Conditions & Treatments
Endometriosis is a common condition in which small pieces of the womb lining (the endometrium) are found outside the womb. This could be in the fallopian tubes, ovaries, bladder, bowel, vagina or rectum.
Endometriosis affects around 2 million women in the UK. Most of them are diagnosed between the ages of 25 and 40.
Endometriosis is a long-term (chronic) condition that causes painful or heavy periods. It often causes pain in the lower abdomen (tummy), pelvis or lower back. It may also lead to lack of energy, depression and fertility problems.
However, the symptoms of endometriosis can vary and some women have few symptoms or no symptoms at all.
Endometriosis is generally confirmed by an examination of your fallopian tubes, ovaries and womb, known as a laparoscopy, to check for patches of endometriosis.
What causes endometriosis?
The causes of endometriosis are not fully known, but there are several theories. The most common theory is that the womb lining does not leave the body properly during a period and embeds itself onto the organs of the pelvis. Doctors refer to this as retrograde menstruation.
The endometriosis cells behave in the same way as those that line the womb, so every month they grow during the menstrual cycle and bleed.
Normally, before a period, the hormone oestrogen causes the endometrium to thicken to receive a fertilised egg. If the egg isn't fertilised, the lining breaks down and leaves the body as menstrual blood (a period).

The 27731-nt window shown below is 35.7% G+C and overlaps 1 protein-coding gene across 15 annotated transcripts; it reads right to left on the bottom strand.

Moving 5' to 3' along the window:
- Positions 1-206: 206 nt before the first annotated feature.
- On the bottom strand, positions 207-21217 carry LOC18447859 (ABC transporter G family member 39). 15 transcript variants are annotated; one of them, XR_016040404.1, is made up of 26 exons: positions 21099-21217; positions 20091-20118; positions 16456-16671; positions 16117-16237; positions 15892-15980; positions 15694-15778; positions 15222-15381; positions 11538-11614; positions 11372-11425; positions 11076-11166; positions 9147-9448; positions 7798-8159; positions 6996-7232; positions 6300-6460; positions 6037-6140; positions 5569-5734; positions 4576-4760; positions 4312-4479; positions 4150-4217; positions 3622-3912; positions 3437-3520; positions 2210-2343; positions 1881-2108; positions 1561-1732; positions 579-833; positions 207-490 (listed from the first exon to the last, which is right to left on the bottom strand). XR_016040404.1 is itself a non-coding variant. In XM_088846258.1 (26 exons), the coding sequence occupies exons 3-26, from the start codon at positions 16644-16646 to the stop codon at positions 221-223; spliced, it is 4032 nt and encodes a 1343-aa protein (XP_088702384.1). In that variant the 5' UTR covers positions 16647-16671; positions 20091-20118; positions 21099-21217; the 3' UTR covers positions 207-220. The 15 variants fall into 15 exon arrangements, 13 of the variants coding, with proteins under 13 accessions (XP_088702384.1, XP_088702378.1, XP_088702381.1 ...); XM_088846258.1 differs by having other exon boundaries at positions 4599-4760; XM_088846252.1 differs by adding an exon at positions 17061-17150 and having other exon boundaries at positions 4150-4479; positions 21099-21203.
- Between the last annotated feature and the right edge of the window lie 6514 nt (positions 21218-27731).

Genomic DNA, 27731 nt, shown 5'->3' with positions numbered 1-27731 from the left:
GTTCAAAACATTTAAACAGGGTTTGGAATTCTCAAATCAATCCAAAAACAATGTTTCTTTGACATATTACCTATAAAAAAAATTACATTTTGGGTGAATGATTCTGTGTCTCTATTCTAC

Endometriosis tissue anywhere in the body will go through the same process of thickening and shedding, but it has no way of leaving the body. This leads to pain, swelling and sometimes damage to the fallopian tubes or ovaries, causing fertility problems.
There is no known cure for endometriosis. However, the symptoms can often be managed with painkillers or hormone treatments, which help prevent the condition from interfering with your daily life. Surgery can sometimes be used to improve symptoms and fertility.
A healthy diet can improve energy levels and help regulate bowel movements and sleep patterns.
Pregnancy sometimes reduces the symptoms of endometriosis, although symptoms often return once the menstrual cycle returns to normal.